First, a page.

In Egypt, Tunisia, Bahrain, and Yemen, the people’s revolts under way have occurred despite U.S. support for their autocratic rulers. In each of these nations, in fact, we bankrolled the dictators, while helping to arm and train their militaries. The alliance with Mubarak’s autocratic state cost the U.S. more than $60 billion and did nothing for American security — other than inspire terrorist blowback from radicalized Egyptians like Mohammad Atta and Ayman al-Zawahiri.
Even if U.S. policy was firmly on the wrong side of things, we should be proud that at least one American — Bradley Manning — was on the right side. If indeed he gave those documents to WikiLeaks, then he played a catalytic role in bringing about the Arab Spring, something neither Barack Obama nor former Secretary of Defense Robert Gates (that recent surprise recipient of the Presidential Medal of Freedom) could claim. Perhaps once the Egyptians consolidate their democracy, they, too, will award Manning their equivalent of such a medal.
3: Bradley Manning has exposed the pathological over-classification of America’s public documents.
“Secrecy is for losers,” as the late Senator and United Nations Ambassador Daniel Patrick Moynihan used to say. If this is indeed the case, it would be hard to find a bigger loser than the U.S. government.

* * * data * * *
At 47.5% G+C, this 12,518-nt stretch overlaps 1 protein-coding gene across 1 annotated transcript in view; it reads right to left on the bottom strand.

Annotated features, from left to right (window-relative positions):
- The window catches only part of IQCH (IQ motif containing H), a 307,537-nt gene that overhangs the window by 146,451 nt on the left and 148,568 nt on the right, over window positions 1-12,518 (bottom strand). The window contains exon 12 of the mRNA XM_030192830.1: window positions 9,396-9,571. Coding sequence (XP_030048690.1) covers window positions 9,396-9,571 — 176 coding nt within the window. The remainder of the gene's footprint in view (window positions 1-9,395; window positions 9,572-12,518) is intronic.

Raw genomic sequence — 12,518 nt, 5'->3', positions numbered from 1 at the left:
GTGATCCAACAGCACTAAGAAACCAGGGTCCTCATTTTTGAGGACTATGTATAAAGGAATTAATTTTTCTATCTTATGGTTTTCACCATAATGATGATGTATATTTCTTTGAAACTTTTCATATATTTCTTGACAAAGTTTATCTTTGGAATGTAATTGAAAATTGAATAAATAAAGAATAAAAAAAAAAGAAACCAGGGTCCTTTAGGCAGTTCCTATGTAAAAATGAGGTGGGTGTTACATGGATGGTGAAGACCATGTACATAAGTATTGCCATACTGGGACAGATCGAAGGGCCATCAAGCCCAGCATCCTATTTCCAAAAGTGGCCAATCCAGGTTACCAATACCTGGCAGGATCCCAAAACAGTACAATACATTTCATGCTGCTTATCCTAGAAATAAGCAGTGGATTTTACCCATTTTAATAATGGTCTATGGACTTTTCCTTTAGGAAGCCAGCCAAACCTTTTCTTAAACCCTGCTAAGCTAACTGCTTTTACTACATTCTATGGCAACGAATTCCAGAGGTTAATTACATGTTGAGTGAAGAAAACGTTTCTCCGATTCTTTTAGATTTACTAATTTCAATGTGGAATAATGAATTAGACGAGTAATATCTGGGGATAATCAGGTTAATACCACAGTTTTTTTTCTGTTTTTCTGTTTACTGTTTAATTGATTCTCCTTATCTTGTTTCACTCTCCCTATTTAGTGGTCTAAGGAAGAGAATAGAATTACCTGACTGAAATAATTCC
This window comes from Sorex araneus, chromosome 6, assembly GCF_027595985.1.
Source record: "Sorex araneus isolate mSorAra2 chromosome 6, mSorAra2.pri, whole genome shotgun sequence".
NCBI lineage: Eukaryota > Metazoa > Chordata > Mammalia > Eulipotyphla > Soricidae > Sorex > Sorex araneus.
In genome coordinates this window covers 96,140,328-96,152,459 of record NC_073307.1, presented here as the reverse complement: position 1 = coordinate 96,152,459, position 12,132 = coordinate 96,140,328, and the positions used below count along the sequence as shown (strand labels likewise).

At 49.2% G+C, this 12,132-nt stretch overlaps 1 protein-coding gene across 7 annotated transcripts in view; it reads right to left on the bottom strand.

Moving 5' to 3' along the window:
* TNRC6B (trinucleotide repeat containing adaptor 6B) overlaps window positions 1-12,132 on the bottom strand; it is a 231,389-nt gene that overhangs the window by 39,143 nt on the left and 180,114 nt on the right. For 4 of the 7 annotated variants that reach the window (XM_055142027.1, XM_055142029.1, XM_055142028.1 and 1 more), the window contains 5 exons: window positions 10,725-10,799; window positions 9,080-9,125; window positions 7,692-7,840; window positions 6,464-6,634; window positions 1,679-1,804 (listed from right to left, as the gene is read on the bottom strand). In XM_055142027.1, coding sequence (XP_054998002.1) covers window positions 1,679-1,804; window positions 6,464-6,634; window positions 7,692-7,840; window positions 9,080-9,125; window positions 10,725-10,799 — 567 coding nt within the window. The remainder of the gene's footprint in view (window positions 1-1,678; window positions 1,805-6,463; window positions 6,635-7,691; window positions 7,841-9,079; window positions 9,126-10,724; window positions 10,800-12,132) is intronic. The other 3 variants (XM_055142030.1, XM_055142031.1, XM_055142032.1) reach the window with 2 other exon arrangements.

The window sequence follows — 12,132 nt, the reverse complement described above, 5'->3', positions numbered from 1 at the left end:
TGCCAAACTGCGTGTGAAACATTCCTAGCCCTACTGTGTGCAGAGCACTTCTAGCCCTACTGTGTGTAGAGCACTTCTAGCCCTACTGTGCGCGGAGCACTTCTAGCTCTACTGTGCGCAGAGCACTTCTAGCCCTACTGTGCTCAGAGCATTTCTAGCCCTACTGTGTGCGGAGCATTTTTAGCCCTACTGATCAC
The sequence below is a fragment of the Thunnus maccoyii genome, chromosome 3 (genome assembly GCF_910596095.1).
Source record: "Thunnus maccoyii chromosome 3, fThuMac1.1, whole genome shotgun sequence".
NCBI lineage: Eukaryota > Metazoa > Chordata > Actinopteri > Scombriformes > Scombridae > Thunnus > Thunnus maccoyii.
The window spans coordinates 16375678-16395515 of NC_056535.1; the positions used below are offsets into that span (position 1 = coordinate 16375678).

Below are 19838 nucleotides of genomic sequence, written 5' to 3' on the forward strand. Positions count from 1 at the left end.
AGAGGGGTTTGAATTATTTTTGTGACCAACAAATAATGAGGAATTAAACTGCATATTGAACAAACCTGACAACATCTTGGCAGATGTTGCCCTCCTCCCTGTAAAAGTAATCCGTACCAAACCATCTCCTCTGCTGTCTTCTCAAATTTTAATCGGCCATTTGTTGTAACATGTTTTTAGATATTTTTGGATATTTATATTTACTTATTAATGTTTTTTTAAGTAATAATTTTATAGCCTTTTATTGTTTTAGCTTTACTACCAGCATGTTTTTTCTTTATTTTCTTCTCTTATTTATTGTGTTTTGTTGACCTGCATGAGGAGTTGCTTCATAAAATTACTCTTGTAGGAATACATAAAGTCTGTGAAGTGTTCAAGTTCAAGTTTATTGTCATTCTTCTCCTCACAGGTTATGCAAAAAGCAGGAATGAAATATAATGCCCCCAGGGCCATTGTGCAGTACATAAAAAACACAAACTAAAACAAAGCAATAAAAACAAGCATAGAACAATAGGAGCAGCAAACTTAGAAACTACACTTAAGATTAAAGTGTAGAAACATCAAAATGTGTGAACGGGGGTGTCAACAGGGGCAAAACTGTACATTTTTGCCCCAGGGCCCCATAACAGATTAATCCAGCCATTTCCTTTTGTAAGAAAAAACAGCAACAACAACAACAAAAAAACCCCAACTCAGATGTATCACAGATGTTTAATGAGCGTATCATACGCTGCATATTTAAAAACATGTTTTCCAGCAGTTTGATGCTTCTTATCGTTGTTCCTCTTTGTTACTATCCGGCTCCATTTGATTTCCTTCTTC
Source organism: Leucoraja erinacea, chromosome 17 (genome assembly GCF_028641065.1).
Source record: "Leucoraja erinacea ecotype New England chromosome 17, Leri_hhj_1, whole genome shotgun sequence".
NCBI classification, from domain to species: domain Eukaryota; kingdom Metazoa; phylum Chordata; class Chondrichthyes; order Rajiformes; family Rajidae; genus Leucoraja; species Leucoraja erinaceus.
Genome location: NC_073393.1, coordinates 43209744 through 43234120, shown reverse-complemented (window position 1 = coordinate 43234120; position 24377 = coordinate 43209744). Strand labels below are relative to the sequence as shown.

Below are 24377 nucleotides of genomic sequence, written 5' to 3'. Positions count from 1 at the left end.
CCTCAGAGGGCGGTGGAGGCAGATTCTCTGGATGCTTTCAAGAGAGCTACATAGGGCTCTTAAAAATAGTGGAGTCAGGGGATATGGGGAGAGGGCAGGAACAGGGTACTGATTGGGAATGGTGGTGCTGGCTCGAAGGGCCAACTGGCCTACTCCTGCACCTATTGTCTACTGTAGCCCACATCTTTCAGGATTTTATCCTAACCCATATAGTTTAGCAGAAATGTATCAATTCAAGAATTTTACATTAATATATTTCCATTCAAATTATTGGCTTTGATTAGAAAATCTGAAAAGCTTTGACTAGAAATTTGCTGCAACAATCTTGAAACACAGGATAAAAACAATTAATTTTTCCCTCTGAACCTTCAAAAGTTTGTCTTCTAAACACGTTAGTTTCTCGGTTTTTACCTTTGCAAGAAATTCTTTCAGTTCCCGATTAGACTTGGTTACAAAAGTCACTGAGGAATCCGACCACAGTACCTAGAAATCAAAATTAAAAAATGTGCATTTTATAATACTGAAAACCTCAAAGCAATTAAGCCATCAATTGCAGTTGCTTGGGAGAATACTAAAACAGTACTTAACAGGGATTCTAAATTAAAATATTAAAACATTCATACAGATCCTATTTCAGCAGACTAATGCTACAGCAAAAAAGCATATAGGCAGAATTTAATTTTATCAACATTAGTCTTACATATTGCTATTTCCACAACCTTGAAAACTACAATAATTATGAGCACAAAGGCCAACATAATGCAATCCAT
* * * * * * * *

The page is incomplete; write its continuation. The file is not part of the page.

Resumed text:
How pathological is our government’s addiction to secrecy? In June, the National Security Agency declassified documents from 1809, while the Department of Defense only last month declassified the Pentagon Papers, publicly available in book form these last four decades. Our government is only just now finishing its declassification of documents relating to World War I.
This would be ridiculous if it weren’t tragic. Ask the historians. Barton J. Bernstein, professor emeritus of history at Stanford University and a founder of its international relations program, describes the government’s classification of foreign-policy documents as “bizarre, arbitrary, and nonsensical.” George Herring, professor emeritus at the University of Kentucky and author of the encyclopedic From Colony to Superpower: A History of U.S. Foreign Policy, has chronicled how his delight at being appointed to a CIA advisory panel on declassification turned to disgust once he realized that he was being used as window dressing by an agency with no intention of opening its records, no matter how important or how old, to public scrutiny.
Any historian worth his salt would warn us that such over-classification is a leading cause of national amnesia and repetitive war disorder. If a society like ours doesn’t know its own history, it becomes the great power equivalent of a itinerant amnesiac, not knowing what it did yesterday or where it will end up tomorrow. Right now, classification is the disease of Washington, secrecy its mania, and dementia its end point. As an ostensibly democratic nation, we, its citizens, risk such ignorance at our national peril.